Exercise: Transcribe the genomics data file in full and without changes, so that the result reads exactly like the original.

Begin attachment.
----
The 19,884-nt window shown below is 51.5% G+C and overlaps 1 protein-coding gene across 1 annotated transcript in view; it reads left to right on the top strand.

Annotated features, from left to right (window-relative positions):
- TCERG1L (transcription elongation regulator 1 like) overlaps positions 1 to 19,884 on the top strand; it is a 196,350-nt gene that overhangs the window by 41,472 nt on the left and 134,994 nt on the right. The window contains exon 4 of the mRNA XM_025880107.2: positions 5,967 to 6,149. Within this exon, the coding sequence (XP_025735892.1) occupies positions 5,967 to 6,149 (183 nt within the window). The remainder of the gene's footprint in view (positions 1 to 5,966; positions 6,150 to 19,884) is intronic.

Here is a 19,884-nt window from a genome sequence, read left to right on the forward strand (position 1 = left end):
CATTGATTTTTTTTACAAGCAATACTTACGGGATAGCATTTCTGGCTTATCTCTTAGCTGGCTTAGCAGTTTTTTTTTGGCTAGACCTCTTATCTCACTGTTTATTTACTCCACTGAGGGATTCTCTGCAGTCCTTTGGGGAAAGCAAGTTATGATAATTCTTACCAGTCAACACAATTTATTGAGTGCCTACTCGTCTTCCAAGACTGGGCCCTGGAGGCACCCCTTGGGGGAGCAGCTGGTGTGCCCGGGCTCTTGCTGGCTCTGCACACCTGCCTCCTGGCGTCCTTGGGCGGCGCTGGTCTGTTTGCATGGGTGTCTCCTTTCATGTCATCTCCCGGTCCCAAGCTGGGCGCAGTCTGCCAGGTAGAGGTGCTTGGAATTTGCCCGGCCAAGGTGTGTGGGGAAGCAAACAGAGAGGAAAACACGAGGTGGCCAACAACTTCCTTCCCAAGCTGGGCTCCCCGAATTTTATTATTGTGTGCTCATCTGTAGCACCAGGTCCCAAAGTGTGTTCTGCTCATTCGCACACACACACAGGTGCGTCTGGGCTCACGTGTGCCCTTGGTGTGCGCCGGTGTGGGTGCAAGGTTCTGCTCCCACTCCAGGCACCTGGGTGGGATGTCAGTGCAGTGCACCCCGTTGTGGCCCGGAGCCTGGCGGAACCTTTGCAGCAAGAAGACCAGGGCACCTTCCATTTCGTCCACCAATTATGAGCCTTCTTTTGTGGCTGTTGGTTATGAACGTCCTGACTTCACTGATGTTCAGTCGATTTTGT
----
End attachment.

The 19,884-nt window shown below is 51.5% G+C and overlaps 1 protein-coding gene across 1 annotated transcript in view; it reads left to right on the top strand.

Annotated features, from left to right (window-relative positions):
- TCERG1L (transcription elongation regulator 1 like) overlaps positions 1 to 19,884 on the top strand; it is a 196,350-nt gene that overhangs the window by 41,472 nt on the left and 134,994 nt on the right. The window contains exon 4 of the mRNA XM_025880107.2: positions 5,967 to 6,149. Within this exon, the coding sequence (XP_025735892.1) occupies positions 5,967 to 6,149 (183 nt within the window). The remainder of the gene's footprint in view (positions 1 to 5,966; positions 6,150 to 19,884) is intronic.

Here is a 19,884-nt window from a genome sequence, read left to right on the forward strand (position 1 = left end):
CATTGATTTTTTTTACAAGCAATACTTACGGGATAGCATTTCTGGCTTATCTCTTAGCTGGCTTAGCAGTTTTTTTTTGGCTAGACCTCTTATCTCACTGTTTATTTACTCCACTGAGGGATTCTCTGCAGTCCTTTGGGGAAAGCAAGTTATGATAATTCTTACCAGTCAACACAATTTATTGAGTGCCTACTCGTCTTCCAAGACTGGGCCCTGGAGGCACCCCTTGGGGGAGCAGCTGGTGTGCCCGGGCTCTTGCTGGCTCTGCACACCTGCCTCCTGGCGTCCTTGGGCGGCGCTGGTCTGTTTGCATGGGTGTCTCCTTTCATGTCATCTCCCGGTCCCAAGCTGGGCGCAGTCTGCCAGGTAGAGGTGCTTGGAATTTGCCCGGCCAAGGTGTGTGGGGAAGCAAACAGAGAGGAAAACACGAGGTGGCCAACAACTTCCTTCCCAAGCTGGGCTCCCCGAATTTTATTATTGTGTGCTCATCTGTAGCACCAGGTCCCAAAGTGTGTTCTGCTCATTCGCACACACACACAGGTGCGTCTGGGCTCACGTGTGCCCTTGGTGTGCGCCGGTGTGGGTGCAAGGTTCTGCTCCCACTCCAGGCACCTGGGTGGGATGTCAGTGCAGTGCACCCCGTTGTGGCCCGGAGCCTGGCGGAACCTTTGCAGCAAGAAGACCAGGGCACCTTCCATTTCGTCCACCAATTATGAGCCTTCTTTTGTGGCTGTTGGTTATGAACGTCCTGACTTCACTGATGTTCAGTCGATTTTGT